Wi-Fi does not currently provide the same speed and reliability as a hard-wired connection via Ethernet cable. This is because Wi-Fi can be limited and single devices cannot always utilise the full speed, particularly with higher speed packages.
There are several factors that can affect the performance of your Wi-Fi connection. These include:
1. Number of devices – When multiple devices are connected to the network, the available Wi-Fi speeds are divided among them. So, the more devices connected, the slower the speeds may be for each device.
2. Distance from the router – As you move farther away from the router, the Wi-Fi signal weakens. Think of it like a radio playing music near the router, the volume decreases as you move around the property. Similarly, the Wi-Fi signal becomes weaker the further you are from the router.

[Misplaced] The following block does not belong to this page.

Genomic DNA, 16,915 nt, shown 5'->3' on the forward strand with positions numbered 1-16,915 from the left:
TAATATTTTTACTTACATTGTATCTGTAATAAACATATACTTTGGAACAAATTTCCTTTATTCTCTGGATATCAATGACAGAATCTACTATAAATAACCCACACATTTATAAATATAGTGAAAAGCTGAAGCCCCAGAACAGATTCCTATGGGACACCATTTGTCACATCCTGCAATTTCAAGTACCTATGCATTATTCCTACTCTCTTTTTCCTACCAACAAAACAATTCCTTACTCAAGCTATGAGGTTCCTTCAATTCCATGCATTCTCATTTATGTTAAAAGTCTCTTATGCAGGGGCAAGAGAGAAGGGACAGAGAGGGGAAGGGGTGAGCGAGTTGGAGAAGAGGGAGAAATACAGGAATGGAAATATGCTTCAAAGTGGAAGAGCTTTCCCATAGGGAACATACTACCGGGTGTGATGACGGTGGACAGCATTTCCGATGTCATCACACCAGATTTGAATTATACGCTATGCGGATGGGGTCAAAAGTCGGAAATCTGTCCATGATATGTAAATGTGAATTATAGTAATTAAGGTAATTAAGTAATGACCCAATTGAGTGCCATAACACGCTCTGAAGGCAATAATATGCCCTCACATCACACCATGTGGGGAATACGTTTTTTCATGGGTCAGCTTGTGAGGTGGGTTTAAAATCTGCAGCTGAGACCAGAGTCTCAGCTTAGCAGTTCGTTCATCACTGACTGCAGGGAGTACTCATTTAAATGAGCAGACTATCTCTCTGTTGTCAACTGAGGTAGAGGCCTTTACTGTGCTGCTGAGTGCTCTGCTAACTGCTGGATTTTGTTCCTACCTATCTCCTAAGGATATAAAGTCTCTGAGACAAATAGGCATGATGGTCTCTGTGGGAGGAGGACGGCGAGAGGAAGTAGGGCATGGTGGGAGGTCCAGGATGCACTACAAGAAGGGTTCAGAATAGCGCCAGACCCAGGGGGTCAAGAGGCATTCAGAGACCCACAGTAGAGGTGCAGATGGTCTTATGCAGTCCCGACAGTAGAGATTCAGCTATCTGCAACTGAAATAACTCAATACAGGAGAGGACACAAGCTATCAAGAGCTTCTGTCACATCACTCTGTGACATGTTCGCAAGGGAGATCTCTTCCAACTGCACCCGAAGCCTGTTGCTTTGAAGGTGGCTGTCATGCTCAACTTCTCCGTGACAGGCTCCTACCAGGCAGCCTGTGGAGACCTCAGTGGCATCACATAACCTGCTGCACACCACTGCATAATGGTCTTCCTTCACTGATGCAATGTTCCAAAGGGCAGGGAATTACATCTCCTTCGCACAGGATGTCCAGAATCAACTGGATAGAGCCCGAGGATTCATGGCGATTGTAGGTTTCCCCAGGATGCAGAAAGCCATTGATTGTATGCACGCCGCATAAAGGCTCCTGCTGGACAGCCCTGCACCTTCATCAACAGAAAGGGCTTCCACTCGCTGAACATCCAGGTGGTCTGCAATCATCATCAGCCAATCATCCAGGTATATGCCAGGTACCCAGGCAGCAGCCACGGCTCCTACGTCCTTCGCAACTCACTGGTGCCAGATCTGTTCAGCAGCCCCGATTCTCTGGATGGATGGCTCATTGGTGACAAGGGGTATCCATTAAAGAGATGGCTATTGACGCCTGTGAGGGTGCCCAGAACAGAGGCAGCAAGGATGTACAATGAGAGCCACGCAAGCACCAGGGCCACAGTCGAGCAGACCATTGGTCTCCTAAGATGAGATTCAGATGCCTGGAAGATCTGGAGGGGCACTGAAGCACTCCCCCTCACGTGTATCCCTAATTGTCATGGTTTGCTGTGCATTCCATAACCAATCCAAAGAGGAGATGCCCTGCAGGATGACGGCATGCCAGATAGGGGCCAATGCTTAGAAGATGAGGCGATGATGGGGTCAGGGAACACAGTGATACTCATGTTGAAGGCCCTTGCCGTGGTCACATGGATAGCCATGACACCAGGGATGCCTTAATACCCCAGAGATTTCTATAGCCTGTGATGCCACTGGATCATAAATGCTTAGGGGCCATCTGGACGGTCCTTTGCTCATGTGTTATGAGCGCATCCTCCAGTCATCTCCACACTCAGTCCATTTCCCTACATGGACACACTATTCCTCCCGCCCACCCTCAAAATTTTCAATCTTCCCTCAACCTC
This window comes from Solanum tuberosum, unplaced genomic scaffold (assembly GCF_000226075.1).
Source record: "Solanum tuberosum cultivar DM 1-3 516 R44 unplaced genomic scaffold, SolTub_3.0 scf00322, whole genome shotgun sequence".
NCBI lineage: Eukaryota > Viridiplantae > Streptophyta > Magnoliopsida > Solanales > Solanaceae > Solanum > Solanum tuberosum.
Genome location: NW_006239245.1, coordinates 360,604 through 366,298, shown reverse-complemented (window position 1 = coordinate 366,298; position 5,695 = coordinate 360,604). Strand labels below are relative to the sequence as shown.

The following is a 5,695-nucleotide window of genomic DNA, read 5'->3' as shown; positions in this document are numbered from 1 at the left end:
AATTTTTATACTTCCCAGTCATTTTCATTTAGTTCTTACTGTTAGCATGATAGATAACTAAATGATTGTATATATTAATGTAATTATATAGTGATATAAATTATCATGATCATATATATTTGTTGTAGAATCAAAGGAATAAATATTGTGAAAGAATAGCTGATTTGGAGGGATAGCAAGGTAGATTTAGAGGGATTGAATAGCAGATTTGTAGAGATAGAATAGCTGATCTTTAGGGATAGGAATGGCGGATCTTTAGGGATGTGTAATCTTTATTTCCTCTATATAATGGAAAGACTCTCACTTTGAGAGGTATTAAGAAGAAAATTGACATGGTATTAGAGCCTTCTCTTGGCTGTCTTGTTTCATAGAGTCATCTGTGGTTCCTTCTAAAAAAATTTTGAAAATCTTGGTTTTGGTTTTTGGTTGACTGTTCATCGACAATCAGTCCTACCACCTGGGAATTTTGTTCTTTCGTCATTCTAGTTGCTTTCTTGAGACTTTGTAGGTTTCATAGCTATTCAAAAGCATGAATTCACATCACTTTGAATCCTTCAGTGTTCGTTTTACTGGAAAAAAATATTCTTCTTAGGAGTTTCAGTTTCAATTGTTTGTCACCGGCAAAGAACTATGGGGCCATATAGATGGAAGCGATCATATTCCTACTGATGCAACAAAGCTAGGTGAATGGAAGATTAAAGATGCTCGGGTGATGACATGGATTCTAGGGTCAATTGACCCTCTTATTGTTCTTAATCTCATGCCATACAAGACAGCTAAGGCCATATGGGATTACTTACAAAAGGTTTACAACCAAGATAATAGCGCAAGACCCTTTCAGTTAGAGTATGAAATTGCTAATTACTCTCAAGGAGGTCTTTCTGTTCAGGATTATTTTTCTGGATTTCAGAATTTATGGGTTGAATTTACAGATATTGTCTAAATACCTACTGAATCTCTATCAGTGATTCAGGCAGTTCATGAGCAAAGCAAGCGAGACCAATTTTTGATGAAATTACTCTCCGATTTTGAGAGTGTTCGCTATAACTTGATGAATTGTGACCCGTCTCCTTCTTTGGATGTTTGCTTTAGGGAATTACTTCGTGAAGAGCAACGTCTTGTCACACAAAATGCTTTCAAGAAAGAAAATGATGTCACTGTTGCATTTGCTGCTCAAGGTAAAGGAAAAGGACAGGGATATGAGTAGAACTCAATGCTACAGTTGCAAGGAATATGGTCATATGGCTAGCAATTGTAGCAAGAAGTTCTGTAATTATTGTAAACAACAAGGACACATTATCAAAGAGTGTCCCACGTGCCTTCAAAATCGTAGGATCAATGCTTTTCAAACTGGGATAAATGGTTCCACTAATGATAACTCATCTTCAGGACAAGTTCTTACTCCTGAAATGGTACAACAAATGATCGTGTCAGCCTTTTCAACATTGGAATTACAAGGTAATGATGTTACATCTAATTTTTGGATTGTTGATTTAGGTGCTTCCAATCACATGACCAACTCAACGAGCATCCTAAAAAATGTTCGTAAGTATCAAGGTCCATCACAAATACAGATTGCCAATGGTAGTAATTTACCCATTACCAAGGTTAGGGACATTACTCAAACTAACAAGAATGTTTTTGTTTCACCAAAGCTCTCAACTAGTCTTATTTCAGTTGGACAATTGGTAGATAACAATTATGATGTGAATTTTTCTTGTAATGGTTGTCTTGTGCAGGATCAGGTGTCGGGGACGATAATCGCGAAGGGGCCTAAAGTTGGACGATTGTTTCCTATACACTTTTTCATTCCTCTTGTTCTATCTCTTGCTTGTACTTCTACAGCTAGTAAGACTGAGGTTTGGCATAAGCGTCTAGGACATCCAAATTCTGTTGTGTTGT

3. Device capabilities – Older devices may not support the latest Wi-Fi standards and technologies, which can impact the speeds you experience. Upgrading to a newer device, with better Wi-Fi capabilities, can improve your connection speed.
4. Interference on the Wi-Fi channel – Wi-Fi operates on specific channels, and other devices in your vicinity (such as neighbours’ routers, printers, or streaming devices like Amazon Firesticks) may also be broadcasting on the same channel. This interference can degrade your Wi-Fi performance.
5. Device battery level – Some devices have power-saving features that restrict certain components’ operations to conserve battery life. This can affect the speed and performance of your Wi-Fi connection. Ensuring your device is adequately charged or connected to a power source may help optimise the Wi-Fi performance.
By considering these factors and taking appropriate steps, such as reducing the number of connected devices, repositioning the router, upgrading devices, selecting less crowded Wi-Fi channels, and maintaining sufficient battery levels, you can improve your overall Wi-Fi experience.